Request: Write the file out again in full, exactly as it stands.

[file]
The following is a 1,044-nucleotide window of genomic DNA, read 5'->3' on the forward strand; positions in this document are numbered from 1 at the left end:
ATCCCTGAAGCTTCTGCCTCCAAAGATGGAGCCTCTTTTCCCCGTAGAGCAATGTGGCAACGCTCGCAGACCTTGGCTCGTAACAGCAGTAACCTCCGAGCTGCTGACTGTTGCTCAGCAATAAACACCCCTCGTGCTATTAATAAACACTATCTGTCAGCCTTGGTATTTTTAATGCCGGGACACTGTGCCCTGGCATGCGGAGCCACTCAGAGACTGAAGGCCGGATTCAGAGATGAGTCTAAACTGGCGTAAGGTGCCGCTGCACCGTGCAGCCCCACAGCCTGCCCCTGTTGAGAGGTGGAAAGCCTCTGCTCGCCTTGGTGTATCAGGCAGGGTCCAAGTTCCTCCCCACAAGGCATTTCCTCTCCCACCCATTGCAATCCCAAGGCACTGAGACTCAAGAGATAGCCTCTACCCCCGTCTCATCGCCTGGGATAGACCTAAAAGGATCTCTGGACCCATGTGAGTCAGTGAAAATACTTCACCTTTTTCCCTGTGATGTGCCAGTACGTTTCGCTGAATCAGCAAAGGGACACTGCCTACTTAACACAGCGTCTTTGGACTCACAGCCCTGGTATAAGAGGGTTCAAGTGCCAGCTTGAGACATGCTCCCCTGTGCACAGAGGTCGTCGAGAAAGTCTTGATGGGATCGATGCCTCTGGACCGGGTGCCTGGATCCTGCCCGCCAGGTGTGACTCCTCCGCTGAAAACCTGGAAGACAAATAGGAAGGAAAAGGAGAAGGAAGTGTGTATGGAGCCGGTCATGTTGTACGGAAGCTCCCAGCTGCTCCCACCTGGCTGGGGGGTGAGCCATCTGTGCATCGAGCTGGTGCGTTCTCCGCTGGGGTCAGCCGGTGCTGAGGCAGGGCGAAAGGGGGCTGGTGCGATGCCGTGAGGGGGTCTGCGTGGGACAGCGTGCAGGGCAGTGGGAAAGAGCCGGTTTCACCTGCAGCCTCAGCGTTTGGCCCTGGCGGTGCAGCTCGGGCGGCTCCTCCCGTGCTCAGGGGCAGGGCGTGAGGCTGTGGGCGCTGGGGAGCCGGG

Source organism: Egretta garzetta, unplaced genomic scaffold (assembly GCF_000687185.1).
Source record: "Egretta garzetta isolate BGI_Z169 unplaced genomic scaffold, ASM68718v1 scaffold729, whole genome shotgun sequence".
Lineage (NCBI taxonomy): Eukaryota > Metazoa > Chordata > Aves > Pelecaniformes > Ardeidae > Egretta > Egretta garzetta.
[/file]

The following is a 1,044-nucleotide window of genomic DNA, read 5'->3' on the forward strand; positions in this document are numbered from 1 at the left end:
ATCCCTGAAGCTTCTGCCTCCAAAGATGGAGCCTCTTTTCCCCGTAGAGCAATGTGGCAACGCTCGCAGACCTTGGCTCGTAACAGCAGTAACCTCCGAGCTGCTGACTGTTGCTCAGCAATAAACACCCCTCGTGCTATTAATAAACACTATCTGTCAGCCTTGGTATTTTTAATGCCGGGACACTGTGCCCTGGCATGCGGAGCCACTCAGAGACTGAAGGCCGGATTCAGAGATGAGTCTAAACTGGCGTAAGGTGCCGCTGCACCGTGCAGCCCCACAGCCTGCCCCTGTTGAGAGGTGGAAAGCCTCTGCTCGCCTTGGTGTATCAGGCAGGGTCCAAGTTCCTCCCCACAAGGCATTTCCTCTCCCACCCATTGCAATCCCAAGGCACTGAGACTCAAGAGATAGCCTCTACCCCCGTCTCATCGCCTGGGATAGACCTAAAAGGATCTCTGGACCCATGTGAGTCAGTGAAAATACTTCACCTTTTTCCCTGTGATGTGCCAGTACGTTTCGCTGAATCAGCAAAGGGACACTGCCTACTTAACACAGCGTCTTTGGACTCACAGCCCTGGTATAAGAGGGTTCAAGTGCCAGCTTGAGACATGCTCCCCTGTGCACAGAGGTCGTCGAGAAAGTCTTGATGGGATCGATGCCTCTGGACCGGGTGCCTGGATCCTGCCCGCCAGGTGTGACTCCTCCGCTGAAAACCTGGAAGACAAATAGGAAGGAAAAGGAGAAGGAAGTGTGTATGGAGCCGGTCATGTTGTACGGAAGCTCCCAGCTGCTCCCACCTGGCTGGGGGGTGAGCCATCTGTGCATCGAGCTGGTGCGTTCTCCGCTGGGGTCAGCCGGTGCTGAGGCAGGGCGAAAGGGGGCTGGTGCGATGCCGTGAGGGGGTCTGCGTGGGACAGCGTGCAGGGCAGTGGGAAAGAGCCGGTTTCACCTGCAGCCTCAGCGTTTGGCCCTGGCGGTGCAGCTCGGGCGGCTCCTCCCGTGCTCAGGGGCAGGGCGTGAGGCTGTGGGCGCTGGGGAGCCGGG

Source organism: Egretta garzetta, unplaced genomic scaffold (assembly GCF_000687185.1).
Source record: "Egretta garzetta isolate BGI_Z169 unplaced genomic scaffold, ASM68718v1 scaffold729, whole genome shotgun sequence".
Lineage (NCBI taxonomy): Eukaryota > Metazoa > Chordata > Aves > Pelecaniformes > Ardeidae > Egretta > Egretta garzetta.